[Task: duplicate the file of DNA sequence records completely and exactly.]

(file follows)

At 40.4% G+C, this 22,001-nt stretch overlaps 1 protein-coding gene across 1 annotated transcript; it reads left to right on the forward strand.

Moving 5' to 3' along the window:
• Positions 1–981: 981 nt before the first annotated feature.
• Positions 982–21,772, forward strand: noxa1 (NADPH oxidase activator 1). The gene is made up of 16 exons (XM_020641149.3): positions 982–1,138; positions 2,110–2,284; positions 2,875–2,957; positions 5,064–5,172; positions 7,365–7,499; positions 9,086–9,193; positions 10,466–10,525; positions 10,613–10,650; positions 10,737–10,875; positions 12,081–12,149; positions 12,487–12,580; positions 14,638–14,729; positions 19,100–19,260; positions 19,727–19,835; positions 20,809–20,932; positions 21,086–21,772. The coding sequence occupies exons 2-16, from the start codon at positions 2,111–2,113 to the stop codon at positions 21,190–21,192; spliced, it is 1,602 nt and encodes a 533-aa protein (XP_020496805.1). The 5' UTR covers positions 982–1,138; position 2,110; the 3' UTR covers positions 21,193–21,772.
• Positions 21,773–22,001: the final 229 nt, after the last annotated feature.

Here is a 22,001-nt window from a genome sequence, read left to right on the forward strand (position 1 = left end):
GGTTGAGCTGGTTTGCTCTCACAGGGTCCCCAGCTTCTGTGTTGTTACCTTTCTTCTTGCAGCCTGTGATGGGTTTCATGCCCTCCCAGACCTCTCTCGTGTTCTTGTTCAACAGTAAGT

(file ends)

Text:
At 40.4% G+C, this 22,001-nt stretch overlaps 1 protein-coding gene across 1 annotated transcript; it reads left to right on the forward strand.

Moving 5' to 3' along the window:
• Positions 1–981: 981 nt before the first annotated feature.
• Positions 982–21,772, forward strand: noxa1 (NADPH oxidase activator 1). The gene is made up of 16 exons (XM_020641149.3): positions 982–1,138; positions 2,110–2,284; positions 2,875–2,957; positions 5,064–5,172; positions 7,365–7,499; positions 9,086–9,193; positions 10,466–10,525; positions 10,613–10,650; positions 10,737–10,875; positions 12,081–12,149; positions 12,487–12,580; positions 14,638–14,729; positions 19,100–19,260; positions 19,727–19,835; positions 20,809–20,932; positions 21,086–21,772. The coding sequence occupies exons 2-16, from the start codon at positions 2,111–2,113 to the stop codon at positions 21,190–21,192; spliced, it is 1,602 nt and encodes a 533-aa protein (XP_020496805.1). The 5' UTR covers positions 982–1,138; position 2,110; the 3' UTR covers positions 21,193–21,772.
• Positions 21,773–22,001: the final 229 nt, after the last annotated feature.

Here is a 22,001-nt window from a genome sequence, read left to right on the forward strand (position 1 = left end):
GGTTGAGCTGGTTTGCTCTCACAGGGTCCCCAGCTTCTGTGTTGTTACCTTTCTTCTTGCAGCCTGTGATGGGTTTCATGCCCTCCCAGACCTCTCTCGTGTTCTTGTTCAACAGTAAGT